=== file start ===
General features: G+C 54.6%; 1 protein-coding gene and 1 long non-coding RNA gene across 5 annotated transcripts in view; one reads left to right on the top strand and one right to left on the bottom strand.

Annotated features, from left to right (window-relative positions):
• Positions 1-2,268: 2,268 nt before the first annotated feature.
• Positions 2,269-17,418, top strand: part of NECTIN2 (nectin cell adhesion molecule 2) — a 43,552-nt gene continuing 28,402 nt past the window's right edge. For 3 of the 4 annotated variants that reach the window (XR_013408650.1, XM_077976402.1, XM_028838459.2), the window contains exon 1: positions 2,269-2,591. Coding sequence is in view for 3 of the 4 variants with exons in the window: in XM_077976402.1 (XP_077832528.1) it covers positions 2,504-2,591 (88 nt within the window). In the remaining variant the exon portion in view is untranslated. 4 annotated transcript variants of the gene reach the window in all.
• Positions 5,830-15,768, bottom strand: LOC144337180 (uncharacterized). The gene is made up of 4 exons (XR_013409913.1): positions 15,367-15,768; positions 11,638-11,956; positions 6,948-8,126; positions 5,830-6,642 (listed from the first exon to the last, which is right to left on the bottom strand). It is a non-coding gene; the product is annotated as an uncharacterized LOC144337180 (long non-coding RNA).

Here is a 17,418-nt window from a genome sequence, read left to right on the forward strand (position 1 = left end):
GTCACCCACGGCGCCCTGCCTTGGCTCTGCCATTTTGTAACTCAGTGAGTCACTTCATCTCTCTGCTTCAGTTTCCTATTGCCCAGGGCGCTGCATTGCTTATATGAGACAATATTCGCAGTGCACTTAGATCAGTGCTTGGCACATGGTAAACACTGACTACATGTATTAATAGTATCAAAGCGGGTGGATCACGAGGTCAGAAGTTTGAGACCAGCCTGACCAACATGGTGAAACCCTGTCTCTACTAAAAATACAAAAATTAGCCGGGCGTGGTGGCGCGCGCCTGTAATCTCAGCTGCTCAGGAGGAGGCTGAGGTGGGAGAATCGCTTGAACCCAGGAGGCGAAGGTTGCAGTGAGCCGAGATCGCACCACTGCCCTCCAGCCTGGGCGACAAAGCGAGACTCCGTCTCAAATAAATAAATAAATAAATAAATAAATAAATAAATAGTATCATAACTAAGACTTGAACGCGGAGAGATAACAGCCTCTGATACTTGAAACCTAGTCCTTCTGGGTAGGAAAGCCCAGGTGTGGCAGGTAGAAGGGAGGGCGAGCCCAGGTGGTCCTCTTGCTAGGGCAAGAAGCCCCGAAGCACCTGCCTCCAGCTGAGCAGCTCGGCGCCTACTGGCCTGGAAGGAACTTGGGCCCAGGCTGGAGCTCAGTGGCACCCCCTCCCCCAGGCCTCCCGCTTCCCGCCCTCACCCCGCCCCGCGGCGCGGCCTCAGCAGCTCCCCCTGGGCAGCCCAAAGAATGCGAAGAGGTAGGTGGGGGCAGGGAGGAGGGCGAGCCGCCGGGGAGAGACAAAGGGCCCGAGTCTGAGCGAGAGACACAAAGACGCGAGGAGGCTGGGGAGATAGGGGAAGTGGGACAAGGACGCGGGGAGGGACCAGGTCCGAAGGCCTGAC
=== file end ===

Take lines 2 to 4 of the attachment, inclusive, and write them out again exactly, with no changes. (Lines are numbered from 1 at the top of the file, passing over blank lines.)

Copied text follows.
Annotated features, from left to right (window-relative positions):
• Positions 1-2,268: 2,268 nt before the first annotated feature.
• Positions 2,269-17,418, top strand: part of NECTIN2 (nectin cell adhesion molecule 2) — a 43,552-nt gene continuing 28,402 nt past the window's right edge. For 3 of the 4 annotated variants that reach the window (XR_013408650.1, XM_077976402.1, XM_028838459.2), the window contains exon 1: positions 2,269-2,591. Coding sequence is in view for 3 of the 4 variants with exons in the window: in XM_077976402.1 (XP_077832528.1) it covers positions 2,504-2,591 (88 nt within the window). In the remaining variant the exon portion in view is untranslated. 4 annotated transcript variants of the gene reach the window in all.